- “I've been searching my whole life to find my own place.”
Prince Hans of the Southern Isles is the main antagonist of Disney's 2013 animated feature film Frozen. He is the youngest of thirteen sons, burdened with the inability to ascend his family's throne in the Southern Isles. Desperate for power and recognition, Hans developed a coup to kill Queen Elsa and marry the next heir, Princess Anna, so that he could instead rule the kingdom of Arendelle.
Hans is the 13th prince from the Kingdom of the Southern Isles (a neighboring kingdom of Arendelle) and the youngest of the thirteen children born from the King and Queen of the desolate kingdom. Much of Hans' past was explored in the novel A Frozen Heart; throughout his early years, Hans received a concerning amount of emotional and physical abuse at the hands of his brothers, who treated him with minimal care due to being the youngest child of the clan. One brother, Lars, treated Hans with considerable difference and was apparently the only sibling in whom the thirteenth prince felt comfortable enough to trust and confide.
Hans' father, the commanding King of the Southern Isles, believed that the strong should pick on the weak, so in his eyes, his eldest sons bullying Hans was a show of strength. So while he admired his elder sons (especially the oldest) he thought little of Hans and viewed his youngest son with disgust and distrust. He was widely neglectful of Hans, going so much as to unabashedly acknowledge his lack of interest in his son's presence during family and diplomatic gatherings. Hans' mother, the Queen, was much more loving towards her son and would act as his only true motivation towards concealing his discomfort during family gatherings. Nevertheless, Hans grew to despise his family, specifically the majority of his brothers. He was still hopeful, however, of someday earning his father's respect; not only for the sake of being loved by his parent but to also be the appointed heir to the Southern Isles' throne. With such fantasies seeming impossible, especially due to being the thirteenth in line for the crown, Hans (with some influence by Lars) concocted a scheme to marry into monarchy elsewhere. Should such an ambition succeed, he could escape his abusive family and finally prove himself as someone worthy of being a king.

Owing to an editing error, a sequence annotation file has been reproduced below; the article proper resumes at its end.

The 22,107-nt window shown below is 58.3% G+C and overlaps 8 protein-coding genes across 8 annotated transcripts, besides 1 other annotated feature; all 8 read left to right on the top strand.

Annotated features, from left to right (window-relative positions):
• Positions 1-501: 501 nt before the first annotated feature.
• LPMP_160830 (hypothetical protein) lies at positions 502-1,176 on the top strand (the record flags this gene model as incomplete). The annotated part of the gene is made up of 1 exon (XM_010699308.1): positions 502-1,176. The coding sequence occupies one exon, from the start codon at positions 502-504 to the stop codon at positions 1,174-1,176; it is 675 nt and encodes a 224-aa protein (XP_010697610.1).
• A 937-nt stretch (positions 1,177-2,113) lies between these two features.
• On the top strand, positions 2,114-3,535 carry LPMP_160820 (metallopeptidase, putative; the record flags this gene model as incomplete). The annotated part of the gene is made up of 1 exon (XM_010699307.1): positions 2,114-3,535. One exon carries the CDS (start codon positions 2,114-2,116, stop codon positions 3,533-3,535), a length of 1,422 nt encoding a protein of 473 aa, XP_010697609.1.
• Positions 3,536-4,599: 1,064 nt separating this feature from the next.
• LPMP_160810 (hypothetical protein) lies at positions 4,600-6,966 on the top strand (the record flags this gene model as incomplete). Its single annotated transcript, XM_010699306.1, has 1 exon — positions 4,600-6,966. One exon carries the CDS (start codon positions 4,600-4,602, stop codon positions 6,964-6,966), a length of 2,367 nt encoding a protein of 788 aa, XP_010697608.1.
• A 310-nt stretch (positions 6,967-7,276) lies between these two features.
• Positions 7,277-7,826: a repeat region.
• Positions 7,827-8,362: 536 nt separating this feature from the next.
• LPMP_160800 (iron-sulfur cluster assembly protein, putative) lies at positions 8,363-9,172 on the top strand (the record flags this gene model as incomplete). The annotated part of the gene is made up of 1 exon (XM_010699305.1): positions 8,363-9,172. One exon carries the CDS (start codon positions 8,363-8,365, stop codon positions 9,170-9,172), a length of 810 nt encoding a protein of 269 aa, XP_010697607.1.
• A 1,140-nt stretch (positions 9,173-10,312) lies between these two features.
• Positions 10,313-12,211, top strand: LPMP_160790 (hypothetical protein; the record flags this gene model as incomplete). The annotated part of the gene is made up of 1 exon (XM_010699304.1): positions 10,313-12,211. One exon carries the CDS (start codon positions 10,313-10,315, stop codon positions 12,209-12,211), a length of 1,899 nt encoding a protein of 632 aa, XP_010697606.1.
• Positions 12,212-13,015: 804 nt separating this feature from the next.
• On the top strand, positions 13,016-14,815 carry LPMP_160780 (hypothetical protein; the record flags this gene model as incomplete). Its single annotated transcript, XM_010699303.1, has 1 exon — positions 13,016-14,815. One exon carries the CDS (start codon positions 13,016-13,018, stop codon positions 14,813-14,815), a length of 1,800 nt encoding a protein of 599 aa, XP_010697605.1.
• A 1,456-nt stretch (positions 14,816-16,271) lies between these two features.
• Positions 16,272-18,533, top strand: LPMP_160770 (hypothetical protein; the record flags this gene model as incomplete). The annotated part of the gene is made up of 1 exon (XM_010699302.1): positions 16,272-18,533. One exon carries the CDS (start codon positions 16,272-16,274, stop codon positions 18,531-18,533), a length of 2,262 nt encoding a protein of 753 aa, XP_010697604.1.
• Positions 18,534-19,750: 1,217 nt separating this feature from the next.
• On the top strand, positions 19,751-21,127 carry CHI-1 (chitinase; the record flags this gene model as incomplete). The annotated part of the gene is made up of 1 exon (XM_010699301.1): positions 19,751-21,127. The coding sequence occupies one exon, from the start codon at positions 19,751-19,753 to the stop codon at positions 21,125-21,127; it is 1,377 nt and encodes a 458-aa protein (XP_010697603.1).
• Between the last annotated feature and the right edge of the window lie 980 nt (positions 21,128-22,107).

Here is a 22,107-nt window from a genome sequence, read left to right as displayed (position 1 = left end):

After receiving word that Princess Elsa was scheduled to be crowned queen, and with no betrothed suitors, Hans sets his sights on the neighboring kingdom of Arendelle. With Elsa turning out to be an antisocial recluse, however, Hans instead targeted her lonely, less mature younger sister, Princess Anna. After his marriage to Anna, as the plan would go, Hans would kill Elsa and be crowned king thereafter.
- Hans is a handsome royal from a neighboring kingdom who comes to Arendelle for Elsa's coronation. With 12 older brothers, Hans grew up feeling practically invisible—and Anna can relate. Hans is smart, observant, and chivalrous. Unlike Elsa, Hans promises he'll never shut Anna out; he just might be the connection she's been waiting for all these years.
- “He's a chameleon who adapts to any environment to make the other characters comfortable.”